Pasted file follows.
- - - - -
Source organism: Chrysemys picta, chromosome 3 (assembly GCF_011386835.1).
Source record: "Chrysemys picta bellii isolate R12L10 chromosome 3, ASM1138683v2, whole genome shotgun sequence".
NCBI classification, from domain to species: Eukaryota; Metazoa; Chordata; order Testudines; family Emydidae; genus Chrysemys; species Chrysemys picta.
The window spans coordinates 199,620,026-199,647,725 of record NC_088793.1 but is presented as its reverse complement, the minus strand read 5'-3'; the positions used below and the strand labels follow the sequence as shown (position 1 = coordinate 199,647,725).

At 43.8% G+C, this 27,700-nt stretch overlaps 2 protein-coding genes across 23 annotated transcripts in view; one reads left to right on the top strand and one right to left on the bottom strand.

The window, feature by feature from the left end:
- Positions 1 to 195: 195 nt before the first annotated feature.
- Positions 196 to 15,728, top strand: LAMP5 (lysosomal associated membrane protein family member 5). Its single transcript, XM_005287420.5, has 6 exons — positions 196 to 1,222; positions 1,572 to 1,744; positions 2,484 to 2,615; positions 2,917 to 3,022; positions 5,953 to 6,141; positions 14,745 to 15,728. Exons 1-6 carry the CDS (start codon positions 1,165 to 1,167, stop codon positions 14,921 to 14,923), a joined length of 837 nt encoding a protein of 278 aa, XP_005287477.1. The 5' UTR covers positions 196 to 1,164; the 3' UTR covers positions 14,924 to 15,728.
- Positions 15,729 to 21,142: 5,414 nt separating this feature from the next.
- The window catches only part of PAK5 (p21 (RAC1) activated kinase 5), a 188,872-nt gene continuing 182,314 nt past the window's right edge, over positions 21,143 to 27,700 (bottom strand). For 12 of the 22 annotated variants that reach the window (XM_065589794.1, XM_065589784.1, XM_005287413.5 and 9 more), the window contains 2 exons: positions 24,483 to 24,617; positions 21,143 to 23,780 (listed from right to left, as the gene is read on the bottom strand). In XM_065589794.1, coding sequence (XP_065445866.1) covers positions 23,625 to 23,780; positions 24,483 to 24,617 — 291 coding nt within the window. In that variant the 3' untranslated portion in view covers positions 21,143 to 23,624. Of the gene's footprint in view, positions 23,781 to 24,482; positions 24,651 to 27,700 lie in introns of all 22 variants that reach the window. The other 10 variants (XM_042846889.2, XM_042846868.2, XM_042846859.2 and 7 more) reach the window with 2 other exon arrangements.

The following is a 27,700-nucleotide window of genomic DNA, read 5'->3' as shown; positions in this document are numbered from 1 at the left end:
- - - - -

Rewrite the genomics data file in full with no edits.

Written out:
Source organism: Chrysemys picta, chromosome 3 (assembly GCF_011386835.1).
Source record: "Chrysemys picta bellii isolate R12L10 chromosome 3, ASM1138683v2, whole genome shotgun sequence".
NCBI classification, from domain to species: Eukaryota; Metazoa; Chordata; order Testudines; family Emydidae; genus Chrysemys; species Chrysemys picta.
The window spans coordinates 199,620,026-199,647,725 of record NC_088793.1 but is presented as its reverse complement, the minus strand read 5'-3'; the positions used below and the strand labels follow the sequence as shown (position 1 = coordinate 199,647,725).

At 43.8% G+C, this 27,700-nt stretch overlaps 2 protein-coding genes across 23 annotated transcripts in view; one reads left to right on the top strand and one right to left on the bottom strand.

The window, feature by feature from the left end:
- Positions 1 to 195: 195 nt before the first annotated feature.
- Positions 196 to 15,728, top strand: LAMP5 (lysosomal associated membrane protein family member 5). Its single transcript, XM_005287420.5, has 6 exons — positions 196 to 1,222; positions 1,572 to 1,744; positions 2,484 to 2,615; positions 2,917 to 3,022; positions 5,953 to 6,141; positions 14,745 to 15,728. Exons 1-6 carry the CDS (start codon positions 1,165 to 1,167, stop codon positions 14,921 to 14,923), a joined length of 837 nt encoding a protein of 278 aa, XP_005287477.1. The 5' UTR covers positions 196 to 1,164; the 3' UTR covers positions 14,924 to 15,728.
- Positions 15,729 to 21,142: 5,414 nt separating this feature from the next.
- The window catches only part of PAK5 (p21 (RAC1) activated kinase 5), a 188,872-nt gene continuing 182,314 nt past the window's right edge, over positions 21,143 to 27,700 (bottom strand). For 12 of the 22 annotated variants that reach the window (XM_065589794.1, XM_065589784.1, XM_005287413.5 and 9 more), the window contains 2 exons: positions 24,483 to 24,617; positions 21,143 to 23,780 (listed from right to left, as the gene is read on the bottom strand). In XM_065589794.1, coding sequence (XP_065445866.1) covers positions 23,625 to 23,780; positions 24,483 to 24,617 — 291 coding nt within the window. In that variant the 3' untranslated portion in view covers positions 21,143 to 23,624. Of the gene's footprint in view, positions 23,781 to 24,482; positions 24,651 to 27,700 lie in introns of all 22 variants that reach the window. The other 10 variants (XM_042846889.2, XM_042846868.2, XM_042846859.2 and 7 more) reach the window with 2 other exon arrangements.

The following is a 27,700-nucleotide window of genomic DNA, read 5'->3' as shown; positions in this document are numbered from 1 at the left end: